First time entrant, Di Gage presented us with two inspiring images, one of a very beautiful soft Victoria River sunset and another of a fishing boat and its perfect reflection complete with bird resting obediently on a rope. A perfect start with one image scoring full marks. Another relatively new entrant, Robyn Due, was justifiably excited to score a 9 for her Port Adelaide excursion image, entitled ‘Pot’ a well spotted image of paving, posts and buildings providing interesting leading lines.
Some of the excellence of our seasoned performers was on display with the likes of Alberto Giurelli, Helen Whitford, Jenny Pedlar, Ursula Prucha, James Allan and Chris Schultz
Mark Pedlar’s image (below) entitled Cornwall’s Motto captured, for those who weren’t there, the area in which the recent Port Adelaide excursion took place and plenty of Leading Lines. A quite stunning shot.
The following are more of the high scoring ‘Leading Lines’ images from the night.
It seems to me that photography is one of those games where just when you think you’ve nailed some small part of it you are instantly reminded via someone else’s display of skill that you really haven’t and there is a long way to go. I’m convinced it is a never ending story of learning and I guess that’s why we all love it.
Makes you wonder what kind of fabulous circles we can create with our next competition, entitled ‘Circles’, of course.
Last week BPC had the honour to listen to Chris Oaten speak to us about live music photography. Accompanied by his wife Melody (who provided the background commentary), we had a very entertaining evening that inspired a few of us to take up our camera at a live gig or two.
Chris is a media professional with over 20 years in the industry. Starting from a base of journalism (reporter, writer, sub-editor) he has followed his passion of photography to become a full time professional photographer, is a member of the AIPP and in his spare time photographs live music (I’m sure he does other things in his spare time!). He has extended his knowledge with a TAFE course in photography and is now doing a Bachelor of Visual Communications at UniSA. The night he spoke to us he was due to go to 2am shoot at a construction project. That’s a pro.
His range of professional work encompasses architecture, sport, travel, humans, commercial and time lapse images. He specialises in time lapse images around our fair city. To view the breadth of his work visit his website.
But as I said, in his spare time he likes to shoot live music with his trusty Canon 5D Mark III and some fast lenses (his range of lenses includes 24mm, 50mm, 70-200mm, 8-15mm, 16-35mm, tilt and shift 17, some Sigma Art lenses – you get the idea – but not all are used at music events). He does the music photography for professional development – not to make a living – which is near impossible these days. You can see some of Chris’s music photography on the Adelaide Music Photography web site he showcases his collaboration with Max Moore.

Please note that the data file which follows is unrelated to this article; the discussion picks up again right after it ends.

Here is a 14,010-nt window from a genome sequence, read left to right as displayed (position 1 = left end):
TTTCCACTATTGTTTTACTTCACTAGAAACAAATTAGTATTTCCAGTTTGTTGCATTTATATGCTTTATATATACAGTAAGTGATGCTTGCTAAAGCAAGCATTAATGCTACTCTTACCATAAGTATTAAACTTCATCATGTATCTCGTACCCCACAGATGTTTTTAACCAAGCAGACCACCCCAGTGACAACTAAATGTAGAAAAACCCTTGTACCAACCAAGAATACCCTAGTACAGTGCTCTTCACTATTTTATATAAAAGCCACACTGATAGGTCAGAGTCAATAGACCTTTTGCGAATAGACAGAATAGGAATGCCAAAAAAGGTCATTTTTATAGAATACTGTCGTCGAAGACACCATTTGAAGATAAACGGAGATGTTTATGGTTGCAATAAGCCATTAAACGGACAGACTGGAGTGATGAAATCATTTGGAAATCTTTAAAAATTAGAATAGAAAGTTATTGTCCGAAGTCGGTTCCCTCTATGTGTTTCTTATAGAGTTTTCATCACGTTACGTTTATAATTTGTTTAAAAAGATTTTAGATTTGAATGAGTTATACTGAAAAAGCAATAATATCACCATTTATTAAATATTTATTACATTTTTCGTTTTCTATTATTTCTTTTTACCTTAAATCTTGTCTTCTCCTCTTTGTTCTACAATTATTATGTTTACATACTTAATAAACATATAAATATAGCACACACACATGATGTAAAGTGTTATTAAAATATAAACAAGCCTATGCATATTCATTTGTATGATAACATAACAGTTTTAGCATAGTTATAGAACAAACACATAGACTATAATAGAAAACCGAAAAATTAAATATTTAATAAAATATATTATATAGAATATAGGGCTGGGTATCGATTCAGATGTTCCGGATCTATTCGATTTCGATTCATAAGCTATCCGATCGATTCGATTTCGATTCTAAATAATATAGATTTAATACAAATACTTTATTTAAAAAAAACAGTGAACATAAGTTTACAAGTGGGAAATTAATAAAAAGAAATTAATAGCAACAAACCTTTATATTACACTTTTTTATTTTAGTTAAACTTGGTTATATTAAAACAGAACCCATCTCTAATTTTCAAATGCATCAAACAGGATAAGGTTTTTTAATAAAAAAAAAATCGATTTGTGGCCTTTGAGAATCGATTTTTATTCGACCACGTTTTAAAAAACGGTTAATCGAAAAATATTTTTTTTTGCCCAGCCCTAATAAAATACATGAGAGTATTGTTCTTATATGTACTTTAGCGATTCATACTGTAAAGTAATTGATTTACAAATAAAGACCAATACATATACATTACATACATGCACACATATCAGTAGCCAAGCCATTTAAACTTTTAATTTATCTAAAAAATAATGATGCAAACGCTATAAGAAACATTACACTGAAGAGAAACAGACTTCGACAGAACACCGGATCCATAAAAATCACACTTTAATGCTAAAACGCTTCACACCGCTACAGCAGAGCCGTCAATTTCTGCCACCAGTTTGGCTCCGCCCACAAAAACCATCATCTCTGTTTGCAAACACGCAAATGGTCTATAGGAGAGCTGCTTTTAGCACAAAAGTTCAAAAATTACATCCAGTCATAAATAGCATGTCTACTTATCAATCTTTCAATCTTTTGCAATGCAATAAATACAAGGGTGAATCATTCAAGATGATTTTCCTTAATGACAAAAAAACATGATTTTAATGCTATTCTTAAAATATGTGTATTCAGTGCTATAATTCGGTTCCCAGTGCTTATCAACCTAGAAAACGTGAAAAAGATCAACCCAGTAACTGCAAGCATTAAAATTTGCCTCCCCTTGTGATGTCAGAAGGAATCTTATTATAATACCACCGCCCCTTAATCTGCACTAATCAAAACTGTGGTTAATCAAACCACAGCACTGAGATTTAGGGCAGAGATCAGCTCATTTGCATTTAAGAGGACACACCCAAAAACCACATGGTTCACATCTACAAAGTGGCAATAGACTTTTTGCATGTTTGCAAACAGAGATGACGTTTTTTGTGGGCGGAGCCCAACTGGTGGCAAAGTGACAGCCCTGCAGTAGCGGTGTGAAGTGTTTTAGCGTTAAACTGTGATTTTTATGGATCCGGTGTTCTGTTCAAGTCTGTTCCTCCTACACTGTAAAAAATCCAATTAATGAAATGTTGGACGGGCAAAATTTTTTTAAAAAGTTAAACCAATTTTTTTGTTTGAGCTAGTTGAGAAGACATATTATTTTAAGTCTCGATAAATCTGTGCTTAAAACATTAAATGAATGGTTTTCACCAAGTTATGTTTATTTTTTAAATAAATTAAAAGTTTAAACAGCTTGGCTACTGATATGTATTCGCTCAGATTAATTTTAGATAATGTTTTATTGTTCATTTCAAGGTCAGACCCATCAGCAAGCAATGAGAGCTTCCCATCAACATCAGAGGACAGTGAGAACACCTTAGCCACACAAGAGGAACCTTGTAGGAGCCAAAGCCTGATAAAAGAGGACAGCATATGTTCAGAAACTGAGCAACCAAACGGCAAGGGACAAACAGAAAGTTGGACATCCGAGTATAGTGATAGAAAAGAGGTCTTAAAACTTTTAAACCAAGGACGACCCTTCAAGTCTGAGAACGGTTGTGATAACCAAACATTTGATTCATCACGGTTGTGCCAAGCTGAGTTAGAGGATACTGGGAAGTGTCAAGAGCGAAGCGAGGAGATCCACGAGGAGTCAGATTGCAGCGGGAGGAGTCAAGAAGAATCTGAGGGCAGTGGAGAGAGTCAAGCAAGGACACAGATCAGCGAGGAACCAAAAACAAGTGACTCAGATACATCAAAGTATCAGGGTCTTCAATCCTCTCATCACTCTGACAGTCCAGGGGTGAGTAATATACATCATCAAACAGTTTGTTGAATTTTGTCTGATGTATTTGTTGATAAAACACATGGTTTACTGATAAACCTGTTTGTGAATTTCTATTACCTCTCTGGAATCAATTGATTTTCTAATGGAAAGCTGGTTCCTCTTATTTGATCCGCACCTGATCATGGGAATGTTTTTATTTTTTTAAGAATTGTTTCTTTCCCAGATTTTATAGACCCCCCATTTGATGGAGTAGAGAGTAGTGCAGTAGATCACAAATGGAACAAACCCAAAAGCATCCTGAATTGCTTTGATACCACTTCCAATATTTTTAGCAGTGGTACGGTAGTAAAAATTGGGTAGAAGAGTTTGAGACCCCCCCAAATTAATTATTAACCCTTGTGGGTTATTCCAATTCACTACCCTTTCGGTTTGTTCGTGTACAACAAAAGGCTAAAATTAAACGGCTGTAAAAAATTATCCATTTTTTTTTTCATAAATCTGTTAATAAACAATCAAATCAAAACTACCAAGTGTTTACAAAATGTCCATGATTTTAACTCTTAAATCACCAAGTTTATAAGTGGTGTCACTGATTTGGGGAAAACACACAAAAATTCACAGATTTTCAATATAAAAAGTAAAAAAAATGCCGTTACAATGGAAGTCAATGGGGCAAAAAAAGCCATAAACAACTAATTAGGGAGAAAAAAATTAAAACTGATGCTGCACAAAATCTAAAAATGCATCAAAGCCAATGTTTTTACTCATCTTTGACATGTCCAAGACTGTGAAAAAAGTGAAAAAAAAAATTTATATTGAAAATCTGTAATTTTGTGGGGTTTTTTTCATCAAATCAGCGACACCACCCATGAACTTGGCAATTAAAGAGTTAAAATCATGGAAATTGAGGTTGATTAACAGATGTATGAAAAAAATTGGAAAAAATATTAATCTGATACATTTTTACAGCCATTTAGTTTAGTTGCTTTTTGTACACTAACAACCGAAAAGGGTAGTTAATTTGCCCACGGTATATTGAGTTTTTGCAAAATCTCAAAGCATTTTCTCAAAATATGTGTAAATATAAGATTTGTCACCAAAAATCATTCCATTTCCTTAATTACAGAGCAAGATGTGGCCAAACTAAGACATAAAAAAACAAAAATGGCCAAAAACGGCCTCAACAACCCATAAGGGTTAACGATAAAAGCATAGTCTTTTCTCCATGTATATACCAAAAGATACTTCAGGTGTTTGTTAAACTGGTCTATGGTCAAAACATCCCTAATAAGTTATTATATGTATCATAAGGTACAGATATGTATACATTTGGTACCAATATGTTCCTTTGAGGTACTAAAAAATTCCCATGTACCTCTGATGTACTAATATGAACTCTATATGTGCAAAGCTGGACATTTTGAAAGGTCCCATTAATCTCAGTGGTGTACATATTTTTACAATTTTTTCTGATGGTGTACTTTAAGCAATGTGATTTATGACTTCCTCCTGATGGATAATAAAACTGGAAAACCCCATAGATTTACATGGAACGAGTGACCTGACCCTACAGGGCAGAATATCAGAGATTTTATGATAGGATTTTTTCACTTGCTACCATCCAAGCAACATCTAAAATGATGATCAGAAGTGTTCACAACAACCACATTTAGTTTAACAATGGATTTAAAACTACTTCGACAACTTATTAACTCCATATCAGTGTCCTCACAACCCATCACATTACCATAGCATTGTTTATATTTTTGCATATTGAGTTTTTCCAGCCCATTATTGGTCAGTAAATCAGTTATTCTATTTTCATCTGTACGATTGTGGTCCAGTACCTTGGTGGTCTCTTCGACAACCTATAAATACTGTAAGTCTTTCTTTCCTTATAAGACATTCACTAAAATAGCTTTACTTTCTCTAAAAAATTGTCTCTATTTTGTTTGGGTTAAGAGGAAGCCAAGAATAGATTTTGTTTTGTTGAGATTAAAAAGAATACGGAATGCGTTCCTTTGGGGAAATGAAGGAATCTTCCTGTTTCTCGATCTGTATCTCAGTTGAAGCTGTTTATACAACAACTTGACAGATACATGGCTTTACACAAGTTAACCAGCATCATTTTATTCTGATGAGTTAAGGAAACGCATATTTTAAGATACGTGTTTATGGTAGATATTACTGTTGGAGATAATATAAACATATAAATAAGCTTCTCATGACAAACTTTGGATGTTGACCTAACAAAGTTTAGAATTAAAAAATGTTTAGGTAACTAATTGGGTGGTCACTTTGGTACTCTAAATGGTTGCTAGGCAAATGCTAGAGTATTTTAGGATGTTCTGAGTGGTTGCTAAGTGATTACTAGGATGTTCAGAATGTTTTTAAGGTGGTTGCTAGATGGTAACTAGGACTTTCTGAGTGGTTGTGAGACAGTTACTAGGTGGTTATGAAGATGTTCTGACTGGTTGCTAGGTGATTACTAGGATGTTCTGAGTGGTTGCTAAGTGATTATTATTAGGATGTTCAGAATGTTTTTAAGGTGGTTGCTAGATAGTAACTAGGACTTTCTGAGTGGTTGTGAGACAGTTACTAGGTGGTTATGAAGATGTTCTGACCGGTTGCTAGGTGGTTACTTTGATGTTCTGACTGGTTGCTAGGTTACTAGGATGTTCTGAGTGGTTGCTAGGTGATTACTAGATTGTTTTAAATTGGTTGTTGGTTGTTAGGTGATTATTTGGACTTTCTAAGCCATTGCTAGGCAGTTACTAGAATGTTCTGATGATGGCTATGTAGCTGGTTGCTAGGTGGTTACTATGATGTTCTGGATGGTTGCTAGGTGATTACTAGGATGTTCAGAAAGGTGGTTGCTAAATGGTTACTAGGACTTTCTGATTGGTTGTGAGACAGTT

I’ve watched Chris in action around live music gigs – and to me it seems effortless and unobtrusive. In reality, there is more to it – and what follows is Chris’s take on how to shoot live music.
Chris started by giving a taste of the problems in photographing live music in pubs and has to deal with poor lighting (professional performers often have far better lighting and make the job easy – we were shown some images from a Tina Arena concert), crowded venues etc.
So here are the problems Chris sees – and his solutions:
- Don’t share boring photos!
- You aren’t doing any favours for anyone. So edit what you share ruthlessly and be prepared for harsh criticism.
- Remember, that your photos don’t have the music that goes with them, so they must stand on their own.
- That means they need to be in focus and they need have the action associated with the photo – singers need to be singing, musicians need to be playing their instruments.
- Don’t use on camera flash
- It is needed sometimes, but very rarely
- Don’t use high ISO where possible
- Cheaper cameras can’t do it well, it pushes inaccurate focus
- Hiding noise results in a compromise (over smoothing looks like plastic!). But there are ways to overcome this issue
- Understand your subject
- Good sports photographers often play the game, great nature photographers understand the animal and their behavior etc.
- So in the case of music, understand the dynamics of what is happening on the stage and apply it to the action.
- Not shooting enough frames
- Don’t use spray & pray – that high burst mode – as it will often waste time (eg as the buffer clears) and wear out the shutter sooner. Single shots are better.
- Remember that most of what is happening is out of your control